Frank Martin believes in developing stars, not signing them.
It's a good thing, too. If he didn't, Michael Carrera may never have arrived at South Carolina, the last (and least heralded) of the Gamecocks' 4-man signing class. Instead, the 6'5" freshman from Anzoategui, Venezuela, has become an instant fan favorite, charming Colonial Life Arena crowds with his hustle, charisma, and knack for tough scoring.
In his first career game against Wisconsin-Milwaukee, Carrera posted 17 points and 15 rebounds, the first double-double by a Gamecock freshman since 2008. Then, after a concussion sidelined him for three games, he sank a three-pointer as time expired to force overtime against Missouri State. Through it all, Carrera has peppered his play with a flair not often seen from a wet-behind-the-ears freshman.
Michael Carrera (left) has endeared himself to Gamecock fans with his hustle and outsized personality.
His game may blue-collar, but Michael Carrera wears it with style.
It begs the question: how did such a productive player slip through the major-college cracks? It's not as though Martin discovered him, Blue Chips-style, in some basketball backwater. Carrera averaged a double-double his senior year at Montrose Christian School, a respected basketball powerhouse in Rockville, Md., that counts Oklahoma City Thunder forward Kevin Durant among its alumni. He also has good basketball bloodlines: his father, Luis, played professionally in Venezuela, in the same league where Gamecock assistant Lamont Evans once played.
Yet when the Class of 2012 rankings were released, Carrera garnered only a two-star rating from ESPN.com. Rivals.com didn't even rank him. Perhaps, at 6'5," he wasn't tall enough to project as a power forward at the high-major level. Perhaps he hadn't played long enough in the United States - Carrera came in 2009 -- to establish himself on the AAU circuit.
None of that deterred Martin when he signed Carrera in late July. He loved his 7'2" wingspan (Martin believes in length more than height). He was enamored with his hustle. As for his lack of "star" power, Martin compared him to a pair of players he coached at Miami Senior High School in Miami, Fla.
Frank Martin invoked the names of two NBA players when describing Carrera's under-the-radar nature.
"There are two guys that I'm going to use who all the so-called experts that rank players, and all this other nonsense, said neither are good enough: Steve Blake and Udonis Haslem. Last time I checked, both are in their 10th year in the NBA, and both led their team to [NCAA] national championship games," Martin said on a recent edition of "Carolina Calls."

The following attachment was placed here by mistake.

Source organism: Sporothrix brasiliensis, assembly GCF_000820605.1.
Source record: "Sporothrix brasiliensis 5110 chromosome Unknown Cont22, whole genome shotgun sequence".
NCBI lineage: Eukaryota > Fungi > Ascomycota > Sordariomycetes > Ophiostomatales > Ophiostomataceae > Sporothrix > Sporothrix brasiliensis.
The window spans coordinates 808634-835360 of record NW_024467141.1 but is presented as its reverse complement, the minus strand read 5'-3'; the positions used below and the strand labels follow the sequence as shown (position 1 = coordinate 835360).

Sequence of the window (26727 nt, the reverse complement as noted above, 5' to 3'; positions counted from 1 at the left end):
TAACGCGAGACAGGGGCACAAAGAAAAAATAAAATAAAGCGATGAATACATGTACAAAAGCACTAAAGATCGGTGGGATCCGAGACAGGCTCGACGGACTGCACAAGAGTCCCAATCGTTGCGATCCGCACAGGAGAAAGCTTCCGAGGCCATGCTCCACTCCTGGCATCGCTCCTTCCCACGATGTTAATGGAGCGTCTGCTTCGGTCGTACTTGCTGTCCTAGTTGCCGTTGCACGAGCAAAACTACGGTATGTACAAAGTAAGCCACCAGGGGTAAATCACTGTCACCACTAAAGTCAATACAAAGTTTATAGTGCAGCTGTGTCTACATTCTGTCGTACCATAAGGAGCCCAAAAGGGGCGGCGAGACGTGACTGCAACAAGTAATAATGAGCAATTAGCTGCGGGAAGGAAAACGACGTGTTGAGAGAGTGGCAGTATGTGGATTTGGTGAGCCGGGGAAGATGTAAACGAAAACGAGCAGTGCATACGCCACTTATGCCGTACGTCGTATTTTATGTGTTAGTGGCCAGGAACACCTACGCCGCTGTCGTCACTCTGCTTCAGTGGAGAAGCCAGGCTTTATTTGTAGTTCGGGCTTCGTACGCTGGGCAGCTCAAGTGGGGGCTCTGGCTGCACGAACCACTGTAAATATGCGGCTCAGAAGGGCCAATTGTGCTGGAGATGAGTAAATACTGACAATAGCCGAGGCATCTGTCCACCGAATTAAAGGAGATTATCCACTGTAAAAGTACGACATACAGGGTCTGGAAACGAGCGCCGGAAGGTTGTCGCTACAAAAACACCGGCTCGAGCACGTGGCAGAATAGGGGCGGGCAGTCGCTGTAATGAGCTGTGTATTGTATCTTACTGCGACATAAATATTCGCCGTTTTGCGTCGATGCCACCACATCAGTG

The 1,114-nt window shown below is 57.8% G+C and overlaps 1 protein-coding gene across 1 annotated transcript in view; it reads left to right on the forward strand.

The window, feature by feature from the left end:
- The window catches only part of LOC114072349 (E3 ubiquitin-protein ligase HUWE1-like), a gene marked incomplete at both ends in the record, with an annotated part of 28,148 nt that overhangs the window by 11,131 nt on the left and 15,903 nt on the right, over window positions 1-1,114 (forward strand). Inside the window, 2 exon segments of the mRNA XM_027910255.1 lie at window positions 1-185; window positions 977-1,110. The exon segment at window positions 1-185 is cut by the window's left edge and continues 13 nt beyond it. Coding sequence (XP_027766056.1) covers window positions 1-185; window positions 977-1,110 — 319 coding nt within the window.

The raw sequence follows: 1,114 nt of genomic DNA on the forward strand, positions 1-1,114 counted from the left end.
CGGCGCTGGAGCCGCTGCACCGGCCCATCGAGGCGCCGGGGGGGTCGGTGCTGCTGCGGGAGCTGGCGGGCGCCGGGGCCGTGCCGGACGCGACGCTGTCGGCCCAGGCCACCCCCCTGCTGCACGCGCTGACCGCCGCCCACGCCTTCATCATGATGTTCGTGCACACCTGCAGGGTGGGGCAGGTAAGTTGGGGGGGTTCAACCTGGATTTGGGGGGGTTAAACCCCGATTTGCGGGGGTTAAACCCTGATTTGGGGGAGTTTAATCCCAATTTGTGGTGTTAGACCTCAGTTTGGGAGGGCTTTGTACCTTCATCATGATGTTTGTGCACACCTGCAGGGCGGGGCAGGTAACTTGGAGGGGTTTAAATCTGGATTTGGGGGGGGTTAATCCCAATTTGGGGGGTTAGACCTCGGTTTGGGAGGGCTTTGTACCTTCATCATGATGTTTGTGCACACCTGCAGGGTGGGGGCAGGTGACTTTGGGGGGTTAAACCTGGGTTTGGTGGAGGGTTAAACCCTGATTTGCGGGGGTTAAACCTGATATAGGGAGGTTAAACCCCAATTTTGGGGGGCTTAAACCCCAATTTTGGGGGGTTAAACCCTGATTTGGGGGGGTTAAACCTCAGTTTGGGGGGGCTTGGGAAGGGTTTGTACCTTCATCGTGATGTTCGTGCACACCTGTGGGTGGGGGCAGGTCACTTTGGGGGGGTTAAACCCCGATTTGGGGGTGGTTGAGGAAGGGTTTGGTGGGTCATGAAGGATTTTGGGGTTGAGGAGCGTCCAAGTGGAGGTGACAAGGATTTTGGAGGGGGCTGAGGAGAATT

"I care about kids that want to win and want to compete. It's not our job to listen to what other people's opinions are of other players. It's for us to find players who fit who we are, and our personalities."
So far, Carrera's stats (10.2 ppg, 7.8 rpg) have outshined his stars. As his freshman year progresses, Martin says he'd like to see him use his energy more responsibly. Too often, an early second or third foul has chased Carrera to the bench, turning into an idle (but still animated) spectator. Carrera and center R.J. Slawson are the two most foul-prone starters in the SEC, a big handicap for a team that's undersized in most of its matchups.
Most Foul-Prone Starters - SEC
Player Team FC/40*
1. R.J. Slawson SC 7.8
2. Michael Carrera SC 7.5
3. Ray Turner TAMU 6.0
Eddie Ludwig LSU 6.0
(as of December 5)
*-FC/40: Fouls Committed per 40 minutes
"He can't allow the emotion of the game to get him so wrapped up in the moment that he can't listen, and get himself ready for the next moment. That's the case with all young players," Martin said.
As long as he can channel his energy wisely, Carrera will continue to gain notice at South Carolina - something that seemed elusive even a few months ago.
More early-season notes as the Gamecocks head toward their December exam break:
High Percentage, High Reward: One of the most drastic upswings in the Gamecock offense? Last year, the Gamecocks only scored 58% of their points in those characteristic high-percentage areas of the paint or the free-throw line.
This season, aided by Frank Martin's high post-heavy offense, the Gamecocks have raised their percentage to 68%.
% of Points In Paint or at FT line
That's an average of 13 more points per game from the paint or foul line than the Gamecocks averaged last year. It's a promising development for a team that will often play with a height disadvantage.
Tough Kid: Nobody can question Brenton Williams' toughness. The junior from Kissimmee, Fla., suffered a nasty fall on a dribble-drive against St. John's Nov. 29, causing him to be carried off on a stretcher. After X-rays proved negative, Williams was released from a New York City hospital that night, and rejoined the team bus at the LaGuardia Airport tarmac - while still in full uniform.
Join us throughout the season for more stats, notes, previews, and anecdotes on Gamecock basketball. Thanks for diving "Inside The Chart" with us. -AD--